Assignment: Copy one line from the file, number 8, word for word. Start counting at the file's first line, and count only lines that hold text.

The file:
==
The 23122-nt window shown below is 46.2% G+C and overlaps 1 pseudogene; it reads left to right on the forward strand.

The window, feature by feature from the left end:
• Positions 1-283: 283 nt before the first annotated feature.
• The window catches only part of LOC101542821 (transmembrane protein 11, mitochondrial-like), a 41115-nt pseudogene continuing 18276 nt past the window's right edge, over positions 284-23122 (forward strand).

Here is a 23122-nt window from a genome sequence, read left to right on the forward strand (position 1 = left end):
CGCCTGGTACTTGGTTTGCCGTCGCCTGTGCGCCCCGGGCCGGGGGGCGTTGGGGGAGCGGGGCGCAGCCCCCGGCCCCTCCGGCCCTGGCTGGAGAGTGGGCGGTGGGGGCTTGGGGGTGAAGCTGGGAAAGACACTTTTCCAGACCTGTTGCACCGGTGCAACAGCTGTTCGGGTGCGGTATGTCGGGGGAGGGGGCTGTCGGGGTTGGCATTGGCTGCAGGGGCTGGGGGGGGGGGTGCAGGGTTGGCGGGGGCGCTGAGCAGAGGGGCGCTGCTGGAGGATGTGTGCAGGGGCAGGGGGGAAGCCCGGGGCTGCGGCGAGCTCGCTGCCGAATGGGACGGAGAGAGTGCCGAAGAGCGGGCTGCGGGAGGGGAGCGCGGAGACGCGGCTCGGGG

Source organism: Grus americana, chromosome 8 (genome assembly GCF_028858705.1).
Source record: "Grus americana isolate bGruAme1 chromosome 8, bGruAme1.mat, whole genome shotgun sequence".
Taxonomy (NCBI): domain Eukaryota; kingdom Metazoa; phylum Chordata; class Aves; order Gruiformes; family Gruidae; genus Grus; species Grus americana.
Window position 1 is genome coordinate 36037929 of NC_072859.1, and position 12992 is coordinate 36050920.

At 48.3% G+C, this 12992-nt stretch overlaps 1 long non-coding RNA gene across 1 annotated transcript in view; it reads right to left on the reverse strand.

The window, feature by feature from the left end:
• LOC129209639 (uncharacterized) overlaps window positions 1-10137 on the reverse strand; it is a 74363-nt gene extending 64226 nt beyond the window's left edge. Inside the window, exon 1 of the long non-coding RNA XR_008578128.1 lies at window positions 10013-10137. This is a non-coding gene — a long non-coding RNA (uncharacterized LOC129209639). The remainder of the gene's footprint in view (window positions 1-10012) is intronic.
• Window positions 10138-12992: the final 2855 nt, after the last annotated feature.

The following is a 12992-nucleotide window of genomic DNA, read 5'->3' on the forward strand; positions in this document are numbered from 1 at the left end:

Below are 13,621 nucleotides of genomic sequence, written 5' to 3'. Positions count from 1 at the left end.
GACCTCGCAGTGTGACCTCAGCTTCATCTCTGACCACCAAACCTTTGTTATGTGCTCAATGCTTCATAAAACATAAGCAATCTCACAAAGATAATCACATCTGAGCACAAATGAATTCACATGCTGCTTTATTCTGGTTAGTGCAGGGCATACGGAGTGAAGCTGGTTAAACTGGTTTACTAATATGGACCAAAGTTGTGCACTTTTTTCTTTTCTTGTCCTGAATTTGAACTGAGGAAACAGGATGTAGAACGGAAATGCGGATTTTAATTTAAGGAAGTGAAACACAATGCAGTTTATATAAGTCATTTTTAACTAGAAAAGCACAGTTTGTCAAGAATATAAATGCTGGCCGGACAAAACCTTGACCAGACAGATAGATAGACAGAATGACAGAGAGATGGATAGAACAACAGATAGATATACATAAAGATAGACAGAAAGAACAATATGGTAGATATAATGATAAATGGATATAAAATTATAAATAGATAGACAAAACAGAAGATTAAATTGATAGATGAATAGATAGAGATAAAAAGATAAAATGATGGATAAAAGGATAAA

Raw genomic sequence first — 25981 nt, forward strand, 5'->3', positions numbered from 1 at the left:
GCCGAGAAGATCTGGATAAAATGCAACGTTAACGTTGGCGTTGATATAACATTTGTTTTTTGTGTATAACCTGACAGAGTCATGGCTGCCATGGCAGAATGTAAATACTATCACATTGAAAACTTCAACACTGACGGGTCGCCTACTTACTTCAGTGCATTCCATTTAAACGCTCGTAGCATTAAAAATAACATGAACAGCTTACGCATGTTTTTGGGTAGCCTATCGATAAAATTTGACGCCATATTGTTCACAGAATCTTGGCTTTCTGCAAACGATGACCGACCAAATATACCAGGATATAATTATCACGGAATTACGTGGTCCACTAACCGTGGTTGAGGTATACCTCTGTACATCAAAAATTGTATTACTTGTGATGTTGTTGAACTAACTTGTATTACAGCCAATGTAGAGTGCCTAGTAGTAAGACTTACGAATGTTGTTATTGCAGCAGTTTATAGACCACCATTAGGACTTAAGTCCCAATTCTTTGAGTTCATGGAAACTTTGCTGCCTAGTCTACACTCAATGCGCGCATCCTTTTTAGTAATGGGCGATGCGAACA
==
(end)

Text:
Source record: "Grus americana isolate bGruAme1 chromosome 8, bGruAme1.mat, whole genome shotgun sequence".